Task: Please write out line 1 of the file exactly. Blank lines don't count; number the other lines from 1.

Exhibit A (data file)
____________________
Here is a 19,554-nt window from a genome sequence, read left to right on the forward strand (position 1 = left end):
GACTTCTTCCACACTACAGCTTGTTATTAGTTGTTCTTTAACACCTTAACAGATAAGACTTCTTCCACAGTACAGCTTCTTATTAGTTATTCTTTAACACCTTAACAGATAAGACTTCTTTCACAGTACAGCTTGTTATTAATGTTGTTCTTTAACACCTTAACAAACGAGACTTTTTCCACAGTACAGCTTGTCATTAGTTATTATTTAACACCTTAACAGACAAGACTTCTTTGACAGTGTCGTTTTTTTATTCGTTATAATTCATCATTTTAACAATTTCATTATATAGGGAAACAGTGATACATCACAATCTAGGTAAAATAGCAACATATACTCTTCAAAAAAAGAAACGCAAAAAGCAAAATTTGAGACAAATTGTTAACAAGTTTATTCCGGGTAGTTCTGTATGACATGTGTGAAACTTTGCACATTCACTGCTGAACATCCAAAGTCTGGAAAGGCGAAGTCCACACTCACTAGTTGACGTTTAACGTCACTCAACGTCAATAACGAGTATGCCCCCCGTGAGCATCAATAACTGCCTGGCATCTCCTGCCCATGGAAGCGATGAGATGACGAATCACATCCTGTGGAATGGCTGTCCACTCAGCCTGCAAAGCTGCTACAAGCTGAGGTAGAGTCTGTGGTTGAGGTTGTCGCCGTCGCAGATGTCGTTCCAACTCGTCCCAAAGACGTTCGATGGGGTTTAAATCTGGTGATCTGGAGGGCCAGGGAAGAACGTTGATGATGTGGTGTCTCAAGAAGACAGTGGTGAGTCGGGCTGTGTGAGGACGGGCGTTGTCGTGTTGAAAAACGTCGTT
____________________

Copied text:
Here is a 19,554-nt window from a genome sequence, read left to right on the forward strand (position 1 = left end):